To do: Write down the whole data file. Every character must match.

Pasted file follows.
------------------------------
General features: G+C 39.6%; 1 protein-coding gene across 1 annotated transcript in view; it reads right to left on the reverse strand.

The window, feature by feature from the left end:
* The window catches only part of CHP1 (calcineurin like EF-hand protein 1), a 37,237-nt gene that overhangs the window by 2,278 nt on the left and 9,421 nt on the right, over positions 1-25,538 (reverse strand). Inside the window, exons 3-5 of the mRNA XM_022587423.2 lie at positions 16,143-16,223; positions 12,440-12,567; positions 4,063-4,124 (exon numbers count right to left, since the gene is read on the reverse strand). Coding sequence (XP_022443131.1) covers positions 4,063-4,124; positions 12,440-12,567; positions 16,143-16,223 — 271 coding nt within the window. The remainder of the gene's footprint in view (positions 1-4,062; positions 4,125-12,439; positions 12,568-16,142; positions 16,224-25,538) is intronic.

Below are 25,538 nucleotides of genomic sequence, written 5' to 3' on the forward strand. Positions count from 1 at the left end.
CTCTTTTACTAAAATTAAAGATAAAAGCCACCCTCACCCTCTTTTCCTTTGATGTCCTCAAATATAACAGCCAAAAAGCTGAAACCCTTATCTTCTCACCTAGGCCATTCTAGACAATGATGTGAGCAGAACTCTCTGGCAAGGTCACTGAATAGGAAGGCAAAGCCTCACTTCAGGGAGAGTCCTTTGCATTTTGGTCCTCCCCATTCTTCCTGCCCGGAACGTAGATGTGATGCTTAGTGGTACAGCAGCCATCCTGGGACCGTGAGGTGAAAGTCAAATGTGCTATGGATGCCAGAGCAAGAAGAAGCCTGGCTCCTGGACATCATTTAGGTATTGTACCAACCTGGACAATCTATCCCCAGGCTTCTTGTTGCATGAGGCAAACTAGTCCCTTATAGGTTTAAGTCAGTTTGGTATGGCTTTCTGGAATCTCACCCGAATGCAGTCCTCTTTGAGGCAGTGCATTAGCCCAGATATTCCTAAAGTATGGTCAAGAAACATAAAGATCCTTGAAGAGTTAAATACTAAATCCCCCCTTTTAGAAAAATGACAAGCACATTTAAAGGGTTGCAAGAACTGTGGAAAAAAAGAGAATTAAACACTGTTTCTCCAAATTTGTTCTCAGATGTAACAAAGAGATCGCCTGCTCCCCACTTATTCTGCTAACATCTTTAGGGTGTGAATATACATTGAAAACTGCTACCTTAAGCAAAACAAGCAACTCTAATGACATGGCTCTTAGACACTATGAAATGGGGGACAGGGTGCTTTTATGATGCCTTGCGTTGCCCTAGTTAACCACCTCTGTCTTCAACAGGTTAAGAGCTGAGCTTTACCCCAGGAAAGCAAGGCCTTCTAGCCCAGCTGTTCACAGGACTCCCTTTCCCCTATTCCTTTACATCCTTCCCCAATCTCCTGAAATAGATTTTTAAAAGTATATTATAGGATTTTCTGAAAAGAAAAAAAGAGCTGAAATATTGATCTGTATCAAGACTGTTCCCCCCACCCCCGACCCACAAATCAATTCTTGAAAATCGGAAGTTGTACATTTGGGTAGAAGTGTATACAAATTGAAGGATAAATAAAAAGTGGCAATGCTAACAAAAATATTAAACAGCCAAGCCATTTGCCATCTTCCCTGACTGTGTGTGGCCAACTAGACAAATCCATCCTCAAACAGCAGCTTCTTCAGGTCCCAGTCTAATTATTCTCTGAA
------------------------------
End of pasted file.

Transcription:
General features: G+C 39.6%; 1 protein-coding gene across 1 annotated transcript in view; it reads right to left on the reverse strand.

The window, feature by feature from the left end:
* The window catches only part of CHP1 (calcineurin like EF-hand protein 1), a 37,237-nt gene that overhangs the window by 2,278 nt on the left and 9,421 nt on the right, over positions 1-25,538 (reverse strand). Inside the window, exons 3-5 of the mRNA XM_022587423.2 lie at positions 16,143-16,223; positions 12,440-12,567; positions 4,063-4,124 (exon numbers count right to left, since the gene is read on the reverse strand). Coding sequence (XP_022443131.1) covers positions 4,063-4,124; positions 12,440-12,567; positions 16,143-16,223 — 271 coding nt within the window. The remainder of the gene's footprint in view (positions 1-4,062; positions 4,125-12,439; positions 12,568-16,142; positions 16,224-25,538) is intronic.

Below are 25,538 nucleotides of genomic sequence, written 5' to 3' on the forward strand. Positions count from 1 at the left end.
CTCTTTTACTAAAATTAAAGATAAAAGCCACCCTCACCCTCTTTTCCTTTGATGTCCTCAAATATAACAGCCAAAAAGCTGAAACCCTTATCTTCTCACCTAGGCCATTCTAGACAATGATGTGAGCAGAACTCTCTGGCAAGGTCACTGAATAGGAAGGCAAAGCCTCACTTCAGGGAGAGTCCTTTGCATTTTGGTCCTCCCCATTCTTCCTGCCCGGAACGTAGATGTGATGCTTAGTGGTACAGCAGCCATCCTGGGACCGTGAGGTGAAAGTCAAATGTGCTATGGATGCCAGAGCAAGAAGAAGCCTGGCTCCTGGACATCATTTAGGTATTGTACCAACCTGGACAATCTATCCCCAGGCTTCTTGTTGCATGAGGCAAACTAGTCCCTTATAGGTTTAAGTCAGTTTGGTATGGCTTTCTGGAATCTCACCCGAATGCAGTCCTCTTTGAGGCAGTGCATTAGCCCAGATATTCCTAAAGTATGGTCAAGAAACATAAAGATCCTTGAAGAGTTAAATACTAAATCCCCCCTTTTAGAAAAATGACAAGCACATTTAAAGGGTTGCAAGAACTGTGGAAAAAAAGAGAATTAAACACTGTTTCTCCAAATTTGTTCTCAGATGTAACAAAGAGATCGCCTGCTCCCCACTTATTCTGCTAACATCTTTAGGGTGTGAATATACATTGAAAACTGCTACCTTAAGCAAAACAAGCAACTCTAATGACATGGCTCTTAGACACTATGAAATGGGGGACAGGGTGCTTTTATGATGCCTTGCGTTGCCCTAGTTAACCACCTCTGTCTTCAACAGGTTAAGAGCTGAGCTTTACCCCAGGAAAGCAAGGCCTTCTAGCCCAGCTGTTCACAGGACTCCCTTTCCCCTATTCCTTTACATCCTTCCCCAATCTCCTGAAATAGATTTTTAAAAGTATATTATAGGATTTTCTGAAAAGAAAAAAAGAGCTGAAATATTGATCTGTATCAAGACTGTTCCCCCCACCCCCGACCCACAAATCAATTCTTGAAAATCGGAAGTTGTACATTTGGGTAGAAGTGTATACAAATTGAAGGATAAATAAAAAGTGGCAATGCTAACAAAAATATTAAACAGCCAAGCCATTTGCCATCTTCCCTGACTGTGTGTGGCCAACTAGACAAATCCATCCTCAAACAGCAGCTTCTTCAGGTCCCAGTCTAATTATTCTCTGAA